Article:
EU Pressure Clouds Process for Albania’s Judicial Reforms

Albanian Prime Minister Edi Rama speaks at a news conference confirming a compromise has been reached on the judiciary reform package, Tirana, Albania, July 20, 2016 (AP photo by Hektor Pustina).
Albanian Prime Minister Edi Rama speaks at a news conference confirming a compromise has been reached on the judiciary reform package, Tirana, Albania, July 20, 2016 (AP photo by Hektor Pustina).

Last month, Albania’s parliament approved a judicial reform package meant to curb corruption and patronage that was prepared with the assistance of experts from the United States and the European Union. In an email interview, Agron Alibali, a special counsel for Frost and Fire Consulting in Tirana, discusses the judicial reforms. WPR: What are the problems facing Albania’s judiciary? Agron Alibali: Albania’s judicial system today is inefficient and corrupt. The belief is that cases, especially property disputes, are decided in favor of the highest bidder. A lot of judges have amassed wealth that cannot be justified by their salaries alone. […]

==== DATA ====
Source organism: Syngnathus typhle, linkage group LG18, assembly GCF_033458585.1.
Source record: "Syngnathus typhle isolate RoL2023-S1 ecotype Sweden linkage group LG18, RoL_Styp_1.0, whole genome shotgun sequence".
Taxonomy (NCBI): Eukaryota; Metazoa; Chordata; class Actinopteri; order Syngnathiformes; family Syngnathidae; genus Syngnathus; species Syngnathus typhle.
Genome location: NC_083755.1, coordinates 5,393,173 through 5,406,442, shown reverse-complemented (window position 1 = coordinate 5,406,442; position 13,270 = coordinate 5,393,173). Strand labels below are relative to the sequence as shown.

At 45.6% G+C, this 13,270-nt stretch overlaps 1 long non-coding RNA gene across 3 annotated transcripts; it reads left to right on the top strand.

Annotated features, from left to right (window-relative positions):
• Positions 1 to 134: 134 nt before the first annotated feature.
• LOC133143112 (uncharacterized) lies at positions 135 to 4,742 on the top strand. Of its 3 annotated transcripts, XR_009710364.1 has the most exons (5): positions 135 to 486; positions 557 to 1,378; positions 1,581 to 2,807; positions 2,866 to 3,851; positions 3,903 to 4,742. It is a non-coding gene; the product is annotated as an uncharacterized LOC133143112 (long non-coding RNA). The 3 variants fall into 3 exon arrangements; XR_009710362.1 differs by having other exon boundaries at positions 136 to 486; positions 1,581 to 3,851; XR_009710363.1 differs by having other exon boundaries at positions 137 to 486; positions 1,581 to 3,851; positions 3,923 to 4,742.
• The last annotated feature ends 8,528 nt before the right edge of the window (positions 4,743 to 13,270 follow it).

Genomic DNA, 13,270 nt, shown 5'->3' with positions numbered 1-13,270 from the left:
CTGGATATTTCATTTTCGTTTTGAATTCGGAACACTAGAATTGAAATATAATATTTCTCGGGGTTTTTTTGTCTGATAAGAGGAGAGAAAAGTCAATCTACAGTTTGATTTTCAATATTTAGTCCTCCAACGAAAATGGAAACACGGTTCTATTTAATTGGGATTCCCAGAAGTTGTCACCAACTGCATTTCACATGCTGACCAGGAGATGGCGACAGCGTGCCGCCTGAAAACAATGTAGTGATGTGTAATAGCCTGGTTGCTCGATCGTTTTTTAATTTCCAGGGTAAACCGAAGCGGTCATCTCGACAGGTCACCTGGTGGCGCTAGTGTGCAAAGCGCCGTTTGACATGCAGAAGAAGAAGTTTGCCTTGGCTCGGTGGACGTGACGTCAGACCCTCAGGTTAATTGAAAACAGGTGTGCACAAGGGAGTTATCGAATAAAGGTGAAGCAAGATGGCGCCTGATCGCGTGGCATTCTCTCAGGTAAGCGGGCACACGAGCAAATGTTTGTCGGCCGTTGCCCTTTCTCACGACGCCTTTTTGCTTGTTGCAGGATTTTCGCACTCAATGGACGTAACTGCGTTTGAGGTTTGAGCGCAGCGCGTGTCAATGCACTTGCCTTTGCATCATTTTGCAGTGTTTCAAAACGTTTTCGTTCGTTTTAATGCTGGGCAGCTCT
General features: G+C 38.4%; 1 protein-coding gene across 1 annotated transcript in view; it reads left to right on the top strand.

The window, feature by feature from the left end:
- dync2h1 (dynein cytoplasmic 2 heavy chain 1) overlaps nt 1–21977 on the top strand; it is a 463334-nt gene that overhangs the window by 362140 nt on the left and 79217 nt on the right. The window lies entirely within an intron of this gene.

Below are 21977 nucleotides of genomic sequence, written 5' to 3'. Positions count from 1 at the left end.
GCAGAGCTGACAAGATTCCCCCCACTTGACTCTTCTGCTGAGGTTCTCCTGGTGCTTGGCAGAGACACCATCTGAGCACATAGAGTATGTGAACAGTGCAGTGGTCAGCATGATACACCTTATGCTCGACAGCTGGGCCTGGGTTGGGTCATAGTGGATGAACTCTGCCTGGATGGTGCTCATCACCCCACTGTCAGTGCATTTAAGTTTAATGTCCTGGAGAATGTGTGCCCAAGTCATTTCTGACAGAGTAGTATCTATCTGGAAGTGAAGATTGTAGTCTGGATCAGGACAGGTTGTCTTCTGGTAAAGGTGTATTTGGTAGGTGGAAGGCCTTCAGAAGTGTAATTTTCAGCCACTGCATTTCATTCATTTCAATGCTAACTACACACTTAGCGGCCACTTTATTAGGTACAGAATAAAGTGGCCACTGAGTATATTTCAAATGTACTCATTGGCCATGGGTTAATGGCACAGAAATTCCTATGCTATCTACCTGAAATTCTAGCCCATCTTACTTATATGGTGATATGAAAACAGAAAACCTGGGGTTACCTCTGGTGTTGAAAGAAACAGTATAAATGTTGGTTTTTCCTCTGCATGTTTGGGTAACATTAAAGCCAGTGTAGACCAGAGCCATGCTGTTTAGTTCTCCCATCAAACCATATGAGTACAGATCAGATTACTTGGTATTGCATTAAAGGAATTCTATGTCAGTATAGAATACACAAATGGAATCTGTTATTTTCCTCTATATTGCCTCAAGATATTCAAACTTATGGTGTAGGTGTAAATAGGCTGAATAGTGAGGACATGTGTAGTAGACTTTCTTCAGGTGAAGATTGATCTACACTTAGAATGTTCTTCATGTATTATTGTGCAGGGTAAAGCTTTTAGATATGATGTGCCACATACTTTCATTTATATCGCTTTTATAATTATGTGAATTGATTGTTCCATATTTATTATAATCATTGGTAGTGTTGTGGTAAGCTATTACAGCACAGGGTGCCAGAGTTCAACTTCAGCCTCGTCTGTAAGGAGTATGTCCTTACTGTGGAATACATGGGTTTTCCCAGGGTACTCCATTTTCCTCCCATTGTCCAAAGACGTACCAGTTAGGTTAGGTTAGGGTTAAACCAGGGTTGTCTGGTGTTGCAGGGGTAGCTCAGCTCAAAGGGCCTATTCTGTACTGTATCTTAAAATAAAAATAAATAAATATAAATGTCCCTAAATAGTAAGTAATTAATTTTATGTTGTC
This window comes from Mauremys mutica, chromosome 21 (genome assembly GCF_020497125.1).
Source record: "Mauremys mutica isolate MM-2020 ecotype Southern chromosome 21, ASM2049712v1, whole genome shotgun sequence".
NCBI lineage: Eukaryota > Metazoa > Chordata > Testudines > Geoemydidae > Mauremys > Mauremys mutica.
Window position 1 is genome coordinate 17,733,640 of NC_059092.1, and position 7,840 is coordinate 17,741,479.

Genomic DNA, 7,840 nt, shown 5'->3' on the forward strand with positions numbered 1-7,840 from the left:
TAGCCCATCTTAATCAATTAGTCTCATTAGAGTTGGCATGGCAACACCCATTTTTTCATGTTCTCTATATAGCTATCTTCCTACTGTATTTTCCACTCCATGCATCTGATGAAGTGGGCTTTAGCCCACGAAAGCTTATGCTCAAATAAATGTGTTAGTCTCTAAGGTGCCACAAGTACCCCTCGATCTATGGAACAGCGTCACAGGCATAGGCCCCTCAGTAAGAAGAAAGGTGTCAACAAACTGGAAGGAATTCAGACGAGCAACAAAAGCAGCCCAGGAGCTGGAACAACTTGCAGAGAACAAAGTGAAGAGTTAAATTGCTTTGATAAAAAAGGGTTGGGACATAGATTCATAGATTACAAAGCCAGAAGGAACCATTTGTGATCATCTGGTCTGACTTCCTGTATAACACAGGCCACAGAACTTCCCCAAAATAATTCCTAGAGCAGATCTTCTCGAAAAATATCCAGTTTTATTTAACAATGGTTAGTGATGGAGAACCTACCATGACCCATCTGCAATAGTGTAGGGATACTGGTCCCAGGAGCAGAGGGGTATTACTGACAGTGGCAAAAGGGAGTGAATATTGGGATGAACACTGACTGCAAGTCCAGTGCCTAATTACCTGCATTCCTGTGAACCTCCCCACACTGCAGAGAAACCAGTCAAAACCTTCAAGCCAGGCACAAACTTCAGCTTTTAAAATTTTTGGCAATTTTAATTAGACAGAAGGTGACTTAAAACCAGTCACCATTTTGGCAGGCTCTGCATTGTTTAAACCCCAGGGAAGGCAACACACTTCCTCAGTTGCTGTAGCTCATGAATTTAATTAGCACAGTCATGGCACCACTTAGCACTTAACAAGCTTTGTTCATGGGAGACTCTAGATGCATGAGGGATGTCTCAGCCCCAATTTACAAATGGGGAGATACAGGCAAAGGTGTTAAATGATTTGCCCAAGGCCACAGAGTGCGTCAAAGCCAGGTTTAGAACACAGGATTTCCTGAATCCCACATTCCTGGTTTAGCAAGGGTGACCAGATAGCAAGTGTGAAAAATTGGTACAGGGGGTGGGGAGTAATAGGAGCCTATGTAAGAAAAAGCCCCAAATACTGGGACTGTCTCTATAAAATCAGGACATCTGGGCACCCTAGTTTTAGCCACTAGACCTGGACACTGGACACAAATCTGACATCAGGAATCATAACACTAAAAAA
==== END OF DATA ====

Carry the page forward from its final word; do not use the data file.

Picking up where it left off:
Keep reading for free right now!

Enter your email to get instant access to the rest of this article, get five free articles every 30 days, and to receive our free email newsletter:

Or, Subscribe now to get full access.

Already a subscriber? Log in here .

What you’ll get with an All-Access subscription to World Politics Review:

A WPR subscription is like no other resource — it’s like having your own personal researcher and analyst for news and events around the globe. Become a member now, and you’ll get:

  • Immediate and instant access to the full searchable library of 15,000+ articles
  • Daily articles with original analysis, written by leading topic experts, delivered to you every weekday
  • Daily links to must-read news, analysis, and opinion from top sources around the globe, curated by our keen-eyed team of editors
  • Weekly in-depth reports, including features on important countries and issues.
  • Your choice of weekly region-specific newsletters, delivered to your inbox.
  • Smartphone- and tablet-friendly website.
  • Completely ad-free reading.

And all of this is available to you — right now for just $1 for the first 30 days.

More World Politics Review